Snap has disappointed Wall Street. Again.
The media and messaging company reported Q3 earnings on Tuesday, and the numbers were well below the modest expectations analysts had set.
Snap reported revenue of about $208 million, roughly 12 percent less than the $237 million analysts were hoping for. Snap also reported a net loss of $443 million on the quarter.
Snapchat also reported disappointing user growth. The company added just 4.5 million new daily users; analysts were expecting closer to eight million new users. It now has 178 million total daily users.
Snap stock was down more than 18 percent in early after-hours trading.
It’s the third straight disappointing quarter for Snap, which hasn’t been able to get its business or user base growing as fast as many expected when it completed a high-profile IPO in March. Some Snap investors and insiders thought that Snap would be a $1 billion business in 2017, and some outsiders agreed. Goodwater Capital, for example, pegged Snap’s 2017 revenue at $1.1. billion back in February.
Through the first nine months of the year, Snap has brought in just $539 million in revenue.
It’s not entirely clear why the company’s business hasn’t lived up to early expectations, though the general consensus is that Snap’s transition to automated advertising sales — where advertisers can buy ads through software programs — is just taking longer than expected to ramp up.
In Snap’s prepared remarks for its Tuesday earnings call, the company admitted as much. Snap claims that it has five times as many advertisers buying ads through its automated auction, which sells ad inventory to the highest bidder, than it did at the beginning of the year.
But it also claims that selling via the auction versus selling directly to an advertiser through a human sales team has also “dramatically reduced pricing,” CEO Evan Spiegel wrote. “Our auction has a lower price-point than our reserved business because there is no fixed rate card,” Spiegel continued.
Simply put: Advertisers can get the same ads for cheaper when buying through the auction than if they bought them via Snap’s sales team. Spiegel says this is just temporary. “As we onboard more advertisers and multiple advertisers compete for the same ad impression, we should see higher pricing,” he wrote.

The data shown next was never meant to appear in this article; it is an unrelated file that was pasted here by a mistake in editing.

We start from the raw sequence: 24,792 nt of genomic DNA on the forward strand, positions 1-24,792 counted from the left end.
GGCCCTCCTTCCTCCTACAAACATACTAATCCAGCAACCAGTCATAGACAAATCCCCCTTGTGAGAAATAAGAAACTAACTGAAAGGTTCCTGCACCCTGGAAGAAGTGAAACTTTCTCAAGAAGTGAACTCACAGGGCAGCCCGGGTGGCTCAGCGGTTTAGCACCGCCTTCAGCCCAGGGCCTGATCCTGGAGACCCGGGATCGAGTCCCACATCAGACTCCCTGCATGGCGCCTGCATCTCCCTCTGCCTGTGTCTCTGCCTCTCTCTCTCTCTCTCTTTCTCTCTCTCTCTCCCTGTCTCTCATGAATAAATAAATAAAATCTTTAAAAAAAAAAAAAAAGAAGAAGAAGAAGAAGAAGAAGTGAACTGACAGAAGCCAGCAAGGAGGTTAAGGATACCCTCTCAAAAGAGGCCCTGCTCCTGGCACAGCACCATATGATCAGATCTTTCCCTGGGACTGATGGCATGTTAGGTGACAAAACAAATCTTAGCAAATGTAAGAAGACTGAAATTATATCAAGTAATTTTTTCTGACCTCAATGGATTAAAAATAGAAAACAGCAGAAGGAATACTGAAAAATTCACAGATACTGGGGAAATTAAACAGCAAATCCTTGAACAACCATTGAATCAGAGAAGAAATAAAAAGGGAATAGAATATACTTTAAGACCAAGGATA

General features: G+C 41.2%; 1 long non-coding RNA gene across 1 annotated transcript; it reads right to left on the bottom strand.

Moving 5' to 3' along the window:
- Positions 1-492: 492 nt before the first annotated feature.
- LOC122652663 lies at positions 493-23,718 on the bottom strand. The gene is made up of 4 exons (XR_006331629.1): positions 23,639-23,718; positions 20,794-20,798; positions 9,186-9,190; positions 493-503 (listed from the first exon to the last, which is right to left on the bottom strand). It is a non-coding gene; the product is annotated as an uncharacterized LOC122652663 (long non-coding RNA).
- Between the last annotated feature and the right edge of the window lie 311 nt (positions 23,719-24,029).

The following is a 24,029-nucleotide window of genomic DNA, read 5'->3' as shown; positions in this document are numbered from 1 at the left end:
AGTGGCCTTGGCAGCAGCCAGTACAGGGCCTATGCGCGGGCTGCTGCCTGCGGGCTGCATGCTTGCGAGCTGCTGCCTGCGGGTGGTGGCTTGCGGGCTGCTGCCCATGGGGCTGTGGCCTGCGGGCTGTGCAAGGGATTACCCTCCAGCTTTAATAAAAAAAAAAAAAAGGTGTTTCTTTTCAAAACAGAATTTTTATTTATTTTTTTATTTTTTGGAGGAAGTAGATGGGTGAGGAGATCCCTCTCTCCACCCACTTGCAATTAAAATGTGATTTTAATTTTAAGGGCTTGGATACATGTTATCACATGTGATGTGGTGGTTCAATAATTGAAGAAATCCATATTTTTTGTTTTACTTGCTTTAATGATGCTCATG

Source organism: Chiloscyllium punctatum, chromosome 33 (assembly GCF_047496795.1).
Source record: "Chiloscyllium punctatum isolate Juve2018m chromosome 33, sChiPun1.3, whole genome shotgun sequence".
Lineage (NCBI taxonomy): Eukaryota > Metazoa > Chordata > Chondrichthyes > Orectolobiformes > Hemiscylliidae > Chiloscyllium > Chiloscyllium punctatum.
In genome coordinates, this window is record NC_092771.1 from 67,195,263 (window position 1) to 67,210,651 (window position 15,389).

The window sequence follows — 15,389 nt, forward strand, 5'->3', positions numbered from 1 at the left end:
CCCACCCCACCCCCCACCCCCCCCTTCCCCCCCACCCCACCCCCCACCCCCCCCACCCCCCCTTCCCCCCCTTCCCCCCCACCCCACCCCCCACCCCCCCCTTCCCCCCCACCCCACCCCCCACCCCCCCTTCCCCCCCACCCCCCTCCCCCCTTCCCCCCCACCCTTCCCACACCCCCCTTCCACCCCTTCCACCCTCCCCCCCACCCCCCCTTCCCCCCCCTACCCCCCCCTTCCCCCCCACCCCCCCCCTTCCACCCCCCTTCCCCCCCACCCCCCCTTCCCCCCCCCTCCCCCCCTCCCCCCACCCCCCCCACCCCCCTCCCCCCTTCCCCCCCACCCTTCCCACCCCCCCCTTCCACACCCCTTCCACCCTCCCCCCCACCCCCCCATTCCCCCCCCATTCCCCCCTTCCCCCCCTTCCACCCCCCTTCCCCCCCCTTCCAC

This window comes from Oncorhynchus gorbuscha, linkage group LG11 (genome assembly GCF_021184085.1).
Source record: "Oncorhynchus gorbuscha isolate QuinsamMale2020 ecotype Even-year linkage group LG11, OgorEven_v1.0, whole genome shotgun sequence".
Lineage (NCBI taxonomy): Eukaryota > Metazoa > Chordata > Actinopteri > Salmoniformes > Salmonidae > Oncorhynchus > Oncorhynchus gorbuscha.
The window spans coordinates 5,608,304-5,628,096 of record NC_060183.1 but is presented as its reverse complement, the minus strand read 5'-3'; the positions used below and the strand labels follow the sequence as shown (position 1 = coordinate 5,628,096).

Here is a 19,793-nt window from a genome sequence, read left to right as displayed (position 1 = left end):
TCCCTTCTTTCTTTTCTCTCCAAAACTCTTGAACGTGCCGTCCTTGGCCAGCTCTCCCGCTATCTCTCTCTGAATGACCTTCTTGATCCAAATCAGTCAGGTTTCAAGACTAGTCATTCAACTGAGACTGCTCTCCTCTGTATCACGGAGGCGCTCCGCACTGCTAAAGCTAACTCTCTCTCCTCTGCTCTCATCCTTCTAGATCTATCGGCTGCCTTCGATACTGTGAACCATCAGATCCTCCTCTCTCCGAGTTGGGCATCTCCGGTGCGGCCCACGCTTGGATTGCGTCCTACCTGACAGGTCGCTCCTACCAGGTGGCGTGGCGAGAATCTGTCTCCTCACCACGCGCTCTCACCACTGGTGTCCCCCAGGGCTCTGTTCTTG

Average revenue per user rose 39 percent to $1.17.
Snap also cautioned on its last earnings call that Q3 revenue in particular might be smaller than expected because the company wouldn’t have major world events like the Olympics and a U.S. presidential election to help boost spending like it did in 2016.
Spiegel and other Snap execs will take questions from investors during an earnings call at 5 pm ET Tuesday. We will update here or at Recode with anything interesting.
Update: More bad news from the company’s call: Snap says it “misjudged” the popularity of its video-recording sunglasses, called Spectacles, and says it’s adding a one-time, $40 million expense to its balance sheet because of “excess inventory and purchase commitment cancellations,” which means Snap thought it had $40 million worth of glasses, but now it doesn’t.
“Ultimately we made the wrong decision,” Spiegel said. “We’re learning from it.”
Spiegel also announced that Snap is redesigning its app in the hopes of making it easier to use for a broader subset of people.
“There is a strong likelihood that the redesign of our application will be disruptive to our business in the short term, and we don’t yet know how the behavior of our community will change when they begin to use our updated application,” he added.
This article originally appeared on Recode.net.